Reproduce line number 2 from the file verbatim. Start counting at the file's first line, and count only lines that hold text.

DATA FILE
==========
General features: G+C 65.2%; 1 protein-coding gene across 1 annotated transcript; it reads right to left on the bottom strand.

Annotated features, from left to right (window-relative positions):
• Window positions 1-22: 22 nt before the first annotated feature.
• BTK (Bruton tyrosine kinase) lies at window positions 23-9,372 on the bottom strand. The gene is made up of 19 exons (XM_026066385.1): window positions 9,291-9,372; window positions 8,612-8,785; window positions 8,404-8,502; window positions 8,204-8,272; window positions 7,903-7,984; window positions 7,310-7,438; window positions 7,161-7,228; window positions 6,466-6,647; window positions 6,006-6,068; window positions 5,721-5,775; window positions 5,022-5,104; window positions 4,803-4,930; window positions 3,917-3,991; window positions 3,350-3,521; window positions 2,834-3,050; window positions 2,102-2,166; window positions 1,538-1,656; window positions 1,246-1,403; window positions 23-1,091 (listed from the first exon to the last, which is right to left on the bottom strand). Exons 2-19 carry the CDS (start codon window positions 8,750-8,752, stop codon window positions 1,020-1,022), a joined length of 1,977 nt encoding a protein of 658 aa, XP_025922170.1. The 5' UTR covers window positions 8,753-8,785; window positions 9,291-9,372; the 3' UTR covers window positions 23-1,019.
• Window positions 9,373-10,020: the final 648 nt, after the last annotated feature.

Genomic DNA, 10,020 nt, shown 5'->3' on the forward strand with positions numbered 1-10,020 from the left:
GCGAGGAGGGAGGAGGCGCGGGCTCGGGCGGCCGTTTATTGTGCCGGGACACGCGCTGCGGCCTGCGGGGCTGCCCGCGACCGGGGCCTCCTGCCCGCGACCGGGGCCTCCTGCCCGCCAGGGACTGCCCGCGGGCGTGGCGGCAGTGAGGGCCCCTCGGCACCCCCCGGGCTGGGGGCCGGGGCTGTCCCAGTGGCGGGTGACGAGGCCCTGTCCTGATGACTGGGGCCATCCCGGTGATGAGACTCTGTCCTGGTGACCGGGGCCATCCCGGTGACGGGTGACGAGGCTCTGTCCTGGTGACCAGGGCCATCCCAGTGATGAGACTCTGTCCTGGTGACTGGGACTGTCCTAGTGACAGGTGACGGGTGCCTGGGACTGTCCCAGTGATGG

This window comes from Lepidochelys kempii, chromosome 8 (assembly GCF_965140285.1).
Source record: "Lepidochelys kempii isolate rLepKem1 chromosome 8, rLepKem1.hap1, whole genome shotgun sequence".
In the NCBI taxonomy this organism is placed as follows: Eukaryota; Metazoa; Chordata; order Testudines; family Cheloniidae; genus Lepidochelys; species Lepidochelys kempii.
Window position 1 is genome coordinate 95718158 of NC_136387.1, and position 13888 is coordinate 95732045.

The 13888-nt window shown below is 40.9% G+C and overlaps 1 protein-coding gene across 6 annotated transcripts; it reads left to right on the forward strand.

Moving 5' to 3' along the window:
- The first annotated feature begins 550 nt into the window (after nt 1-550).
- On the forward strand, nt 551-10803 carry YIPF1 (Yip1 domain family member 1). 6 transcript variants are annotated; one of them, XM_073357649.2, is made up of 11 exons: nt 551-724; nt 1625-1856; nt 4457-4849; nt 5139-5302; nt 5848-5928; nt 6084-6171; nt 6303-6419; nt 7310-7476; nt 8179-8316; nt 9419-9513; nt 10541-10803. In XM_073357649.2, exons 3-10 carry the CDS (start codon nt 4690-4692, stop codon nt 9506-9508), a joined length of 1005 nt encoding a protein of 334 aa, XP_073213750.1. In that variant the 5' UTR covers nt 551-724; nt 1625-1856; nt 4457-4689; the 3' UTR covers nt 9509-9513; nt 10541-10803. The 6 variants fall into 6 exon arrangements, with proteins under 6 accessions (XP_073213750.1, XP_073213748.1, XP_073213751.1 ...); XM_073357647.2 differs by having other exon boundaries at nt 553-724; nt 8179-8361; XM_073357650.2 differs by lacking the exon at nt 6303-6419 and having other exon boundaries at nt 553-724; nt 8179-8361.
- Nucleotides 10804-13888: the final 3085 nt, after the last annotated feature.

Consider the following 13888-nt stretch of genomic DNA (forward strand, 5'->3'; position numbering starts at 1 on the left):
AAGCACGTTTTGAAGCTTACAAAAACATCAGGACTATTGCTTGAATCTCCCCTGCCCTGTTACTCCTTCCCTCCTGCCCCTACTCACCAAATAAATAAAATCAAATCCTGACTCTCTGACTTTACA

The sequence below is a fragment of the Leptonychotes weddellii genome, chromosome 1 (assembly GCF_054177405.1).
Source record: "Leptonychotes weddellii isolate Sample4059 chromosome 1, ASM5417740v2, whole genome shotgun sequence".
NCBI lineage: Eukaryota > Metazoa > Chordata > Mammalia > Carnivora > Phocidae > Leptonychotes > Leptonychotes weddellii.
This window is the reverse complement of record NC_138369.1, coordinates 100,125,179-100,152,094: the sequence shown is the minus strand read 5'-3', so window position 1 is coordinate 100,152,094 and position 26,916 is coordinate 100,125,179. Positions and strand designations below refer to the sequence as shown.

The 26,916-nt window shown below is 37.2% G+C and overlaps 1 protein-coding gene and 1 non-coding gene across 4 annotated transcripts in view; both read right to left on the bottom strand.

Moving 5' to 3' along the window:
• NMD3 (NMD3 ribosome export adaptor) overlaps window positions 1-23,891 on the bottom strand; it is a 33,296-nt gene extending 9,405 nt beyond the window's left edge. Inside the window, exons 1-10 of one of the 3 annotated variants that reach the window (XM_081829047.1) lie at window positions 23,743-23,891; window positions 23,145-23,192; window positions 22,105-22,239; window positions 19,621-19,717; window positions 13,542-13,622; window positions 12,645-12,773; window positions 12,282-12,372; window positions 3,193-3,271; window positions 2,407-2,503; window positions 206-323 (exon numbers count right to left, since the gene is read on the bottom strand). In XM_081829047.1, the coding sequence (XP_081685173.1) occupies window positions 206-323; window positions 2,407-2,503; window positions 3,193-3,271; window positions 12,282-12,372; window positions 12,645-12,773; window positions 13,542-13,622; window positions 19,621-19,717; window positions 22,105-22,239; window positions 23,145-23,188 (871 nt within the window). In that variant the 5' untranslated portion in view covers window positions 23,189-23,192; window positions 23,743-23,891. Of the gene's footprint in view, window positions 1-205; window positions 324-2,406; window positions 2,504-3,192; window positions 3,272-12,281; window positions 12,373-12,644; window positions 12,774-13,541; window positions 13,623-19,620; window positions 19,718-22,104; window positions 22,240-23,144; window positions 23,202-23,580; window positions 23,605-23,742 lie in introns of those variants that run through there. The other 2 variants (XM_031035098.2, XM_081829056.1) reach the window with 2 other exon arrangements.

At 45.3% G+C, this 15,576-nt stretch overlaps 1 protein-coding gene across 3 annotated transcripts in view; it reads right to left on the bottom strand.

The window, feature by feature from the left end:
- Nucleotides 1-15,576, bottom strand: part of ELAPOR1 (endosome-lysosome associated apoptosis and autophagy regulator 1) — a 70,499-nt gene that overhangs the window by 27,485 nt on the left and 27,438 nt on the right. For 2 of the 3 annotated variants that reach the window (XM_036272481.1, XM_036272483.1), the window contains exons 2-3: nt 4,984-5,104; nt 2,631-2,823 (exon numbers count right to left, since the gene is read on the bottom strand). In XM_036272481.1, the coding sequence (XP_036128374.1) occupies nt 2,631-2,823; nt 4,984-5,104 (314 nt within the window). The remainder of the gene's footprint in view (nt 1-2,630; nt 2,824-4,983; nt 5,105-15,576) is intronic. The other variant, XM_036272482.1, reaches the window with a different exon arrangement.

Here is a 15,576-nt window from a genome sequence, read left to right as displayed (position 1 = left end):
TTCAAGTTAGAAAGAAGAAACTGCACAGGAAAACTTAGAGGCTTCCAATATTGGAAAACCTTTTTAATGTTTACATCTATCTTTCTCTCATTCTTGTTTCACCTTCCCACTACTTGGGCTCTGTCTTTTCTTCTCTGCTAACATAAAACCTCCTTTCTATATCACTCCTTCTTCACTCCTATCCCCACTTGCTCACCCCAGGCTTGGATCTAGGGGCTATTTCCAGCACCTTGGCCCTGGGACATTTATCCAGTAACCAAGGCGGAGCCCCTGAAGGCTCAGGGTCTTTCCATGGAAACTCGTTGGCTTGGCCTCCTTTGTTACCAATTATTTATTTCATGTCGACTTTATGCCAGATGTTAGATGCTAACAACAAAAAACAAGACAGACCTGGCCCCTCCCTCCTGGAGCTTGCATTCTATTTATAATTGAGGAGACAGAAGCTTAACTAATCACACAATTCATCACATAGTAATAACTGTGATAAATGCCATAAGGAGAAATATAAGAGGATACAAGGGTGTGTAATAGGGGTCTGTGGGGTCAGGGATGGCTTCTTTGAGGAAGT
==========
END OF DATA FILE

Annotated features, from left to right (window-relative positions):